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The Queen's Medical Center v. Travelers Casualty and Surety Co. of America

United States District Court, D. Hawaii

April 9, 2018

THE QUEEN'S MEDICAL CENTER, A Hawaii Non-Profit Corporation, et al., Petitioner,
v.
TRAVELERS CASUALTY AND SURETY COMPANY OF AMERICA, a Connecticut corporation, Respondent.

          ORDER (1) GRANTING PETITION TO COMPEL ARBITRATION UNDER THE FEDERAL ARBITRATION ACT, ECF NO. 1; AND (2) GRANTING MOTION TO STRIKE JURY DEMAND, ECF NO. 48

          J. Michael Seabright Chief United States District Judge

         I. INTRODUCTION

         On February 10, 2017, Petitioner The Queen's Medical Center (“Queens”) and its insurance carrier, Travelers Casualty and Surety Company of America (“Travelers”), entered into a hand-written one-page agreement to arbitrate an insurance coverage dispute before a panel of three arbitrators. Travelers has refused to move forward with the arbitration, claiming that the arbitrator selected by Queens has a disqualifying conflict. Now before the court is Queens' Petition to Compel Arbitration Under the Federal Arbitration Act (“Petition to Compel”), ECF No. 1, and Queen's Motion to Strike Jury Demand, ECF No. 48. For the reasons discussed below, the court GRANTS the Petition to Compel and the Motion to Strike Jury Demand.

         II. BACKGROUND

         A. Factual Background

         The history of the litigation underlying this coverage dispute is long and complex. Because the parties are aware of this history, as well as the coverage dispute, the court sets forth only those facts necessary to provide general background and context to this Order.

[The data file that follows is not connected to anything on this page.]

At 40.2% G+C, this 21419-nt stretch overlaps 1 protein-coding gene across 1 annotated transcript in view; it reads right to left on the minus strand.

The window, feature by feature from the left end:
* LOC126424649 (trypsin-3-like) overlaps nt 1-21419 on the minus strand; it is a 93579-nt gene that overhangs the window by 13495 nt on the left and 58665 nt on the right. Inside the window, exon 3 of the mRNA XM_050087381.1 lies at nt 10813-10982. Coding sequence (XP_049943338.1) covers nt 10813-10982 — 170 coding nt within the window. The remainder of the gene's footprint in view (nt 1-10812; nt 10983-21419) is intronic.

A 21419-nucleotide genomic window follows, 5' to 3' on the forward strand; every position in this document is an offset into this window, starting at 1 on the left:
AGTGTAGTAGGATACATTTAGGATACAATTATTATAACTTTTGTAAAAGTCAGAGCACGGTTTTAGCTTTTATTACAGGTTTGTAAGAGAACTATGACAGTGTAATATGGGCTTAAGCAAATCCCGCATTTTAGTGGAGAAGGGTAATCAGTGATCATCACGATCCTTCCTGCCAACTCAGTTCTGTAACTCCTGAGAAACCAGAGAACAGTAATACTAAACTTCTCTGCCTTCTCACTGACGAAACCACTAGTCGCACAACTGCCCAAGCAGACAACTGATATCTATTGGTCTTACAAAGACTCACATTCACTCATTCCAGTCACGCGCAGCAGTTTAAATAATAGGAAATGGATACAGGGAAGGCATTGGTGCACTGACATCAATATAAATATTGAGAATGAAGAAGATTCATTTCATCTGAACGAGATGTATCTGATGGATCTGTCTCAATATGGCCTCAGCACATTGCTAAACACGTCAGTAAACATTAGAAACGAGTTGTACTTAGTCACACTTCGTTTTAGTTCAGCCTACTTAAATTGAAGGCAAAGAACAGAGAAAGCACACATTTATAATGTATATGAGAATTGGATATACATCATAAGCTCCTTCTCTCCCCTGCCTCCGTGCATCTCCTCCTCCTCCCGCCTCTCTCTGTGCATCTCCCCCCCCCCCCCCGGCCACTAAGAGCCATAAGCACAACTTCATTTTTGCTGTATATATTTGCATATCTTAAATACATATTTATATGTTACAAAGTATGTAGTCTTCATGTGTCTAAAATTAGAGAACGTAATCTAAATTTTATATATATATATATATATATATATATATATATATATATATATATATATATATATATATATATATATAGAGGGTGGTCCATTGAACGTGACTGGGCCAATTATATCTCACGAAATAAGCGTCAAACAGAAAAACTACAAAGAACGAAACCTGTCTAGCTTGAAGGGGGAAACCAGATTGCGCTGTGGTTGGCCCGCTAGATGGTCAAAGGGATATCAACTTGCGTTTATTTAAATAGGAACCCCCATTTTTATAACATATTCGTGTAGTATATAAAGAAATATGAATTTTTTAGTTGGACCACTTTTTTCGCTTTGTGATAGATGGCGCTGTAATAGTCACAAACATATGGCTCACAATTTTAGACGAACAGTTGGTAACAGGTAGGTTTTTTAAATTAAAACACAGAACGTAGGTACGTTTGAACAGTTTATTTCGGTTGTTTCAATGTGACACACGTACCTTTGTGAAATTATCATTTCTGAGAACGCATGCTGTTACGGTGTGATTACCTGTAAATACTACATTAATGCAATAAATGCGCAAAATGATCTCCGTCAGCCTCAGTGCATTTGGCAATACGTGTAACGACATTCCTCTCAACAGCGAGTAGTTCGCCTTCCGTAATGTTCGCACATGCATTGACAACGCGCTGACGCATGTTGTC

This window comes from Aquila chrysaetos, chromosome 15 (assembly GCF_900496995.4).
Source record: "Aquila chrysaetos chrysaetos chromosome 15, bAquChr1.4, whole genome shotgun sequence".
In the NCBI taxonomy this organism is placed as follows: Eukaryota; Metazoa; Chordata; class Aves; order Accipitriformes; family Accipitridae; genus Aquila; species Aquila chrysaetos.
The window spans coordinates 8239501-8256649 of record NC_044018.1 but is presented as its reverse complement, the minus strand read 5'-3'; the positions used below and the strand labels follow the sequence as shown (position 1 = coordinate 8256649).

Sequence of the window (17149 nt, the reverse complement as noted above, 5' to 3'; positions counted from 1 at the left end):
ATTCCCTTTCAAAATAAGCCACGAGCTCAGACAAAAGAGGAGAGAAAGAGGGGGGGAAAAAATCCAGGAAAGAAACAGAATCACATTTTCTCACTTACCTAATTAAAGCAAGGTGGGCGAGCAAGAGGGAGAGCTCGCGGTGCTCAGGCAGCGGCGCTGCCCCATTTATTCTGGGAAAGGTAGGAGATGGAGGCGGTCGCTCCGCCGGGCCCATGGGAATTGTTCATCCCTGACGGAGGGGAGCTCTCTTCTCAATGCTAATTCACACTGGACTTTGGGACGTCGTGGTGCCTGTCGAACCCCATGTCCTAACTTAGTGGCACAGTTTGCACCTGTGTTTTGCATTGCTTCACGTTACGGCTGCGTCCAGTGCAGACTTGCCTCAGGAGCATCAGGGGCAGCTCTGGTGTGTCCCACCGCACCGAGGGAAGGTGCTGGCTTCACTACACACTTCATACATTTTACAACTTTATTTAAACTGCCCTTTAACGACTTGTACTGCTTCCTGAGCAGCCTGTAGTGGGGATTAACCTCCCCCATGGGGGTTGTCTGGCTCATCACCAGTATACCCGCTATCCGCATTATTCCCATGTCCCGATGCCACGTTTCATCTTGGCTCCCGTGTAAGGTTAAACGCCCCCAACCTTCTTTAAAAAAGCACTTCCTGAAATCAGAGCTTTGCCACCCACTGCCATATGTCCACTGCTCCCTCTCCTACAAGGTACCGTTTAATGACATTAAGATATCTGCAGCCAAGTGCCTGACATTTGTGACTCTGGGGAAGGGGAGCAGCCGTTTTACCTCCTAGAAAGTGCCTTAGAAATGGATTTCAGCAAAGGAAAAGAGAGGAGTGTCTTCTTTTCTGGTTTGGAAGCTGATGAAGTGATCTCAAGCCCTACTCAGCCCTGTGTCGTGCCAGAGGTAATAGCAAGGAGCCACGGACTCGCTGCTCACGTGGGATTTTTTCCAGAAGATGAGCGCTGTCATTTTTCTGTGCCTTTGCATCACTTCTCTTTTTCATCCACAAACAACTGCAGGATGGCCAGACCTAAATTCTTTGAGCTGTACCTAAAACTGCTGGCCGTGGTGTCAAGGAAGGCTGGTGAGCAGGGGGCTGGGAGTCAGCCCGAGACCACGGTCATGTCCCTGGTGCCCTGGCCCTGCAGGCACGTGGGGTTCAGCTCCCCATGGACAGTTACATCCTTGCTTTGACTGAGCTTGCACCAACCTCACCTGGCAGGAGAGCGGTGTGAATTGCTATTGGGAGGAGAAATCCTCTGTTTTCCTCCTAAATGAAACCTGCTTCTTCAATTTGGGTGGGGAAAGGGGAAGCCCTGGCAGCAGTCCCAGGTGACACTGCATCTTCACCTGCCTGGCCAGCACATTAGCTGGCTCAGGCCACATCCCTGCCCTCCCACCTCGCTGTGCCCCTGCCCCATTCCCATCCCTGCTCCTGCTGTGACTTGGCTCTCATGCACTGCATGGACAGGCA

In early 2012, Pacific Radiation Oncology, LLC, along with physicians affiliated with Pacific Radiation Oncology (collectively, “PRO”) brought the underlying suit against Queens in state court (later removed to federal court) making various claims relating to Queens' radiation oncology department. See Civ. No. 12-00064 LEK-KSC, ECF No. 1. In 2014, Queens filed a counterclaim against PRO. Id., ECF No. 175. Travelers defended Queens under a reservation of rights. Pl.'s Ex. B, ECF No. 1-4.

         On February 7, 2017, Magistrate Judge Kevin S.C. Chang directed Travelers to send a representative with full settlement authority to a February 10, 2017 settlement conference. Civ. No. 12-00064, ECF No. 878. Travelers complied, and sent John Godbout, Travelers' Managing Director and Counsel. Godbout Decl. ¶ 5, ECF No. 21-1.

         On February 10, 2017, Queens and Travelers agreed on a process to handle their coverage dispute.[1] Travelers agreed to contribute $1, 000, 000 as a portion of the overall settlement package between Queens and PRO, and Queens reserved “its right to pursue its claims as a policyholder against Travelers.” Pl.'s Ex. A, ECF No. 1-3. In order to resolve that coverage dispute, Queens and Travelers agreed to “(1) discuss/mediate the disputed issues regarding Queens' rights under the policy for 45 days and, if no agreement can be reached, (2) arbitrate their disputes in Hawaii on an expedited basis before a panel of three arbitrators with a decision deadline of May 31, 2017.” Id.[2]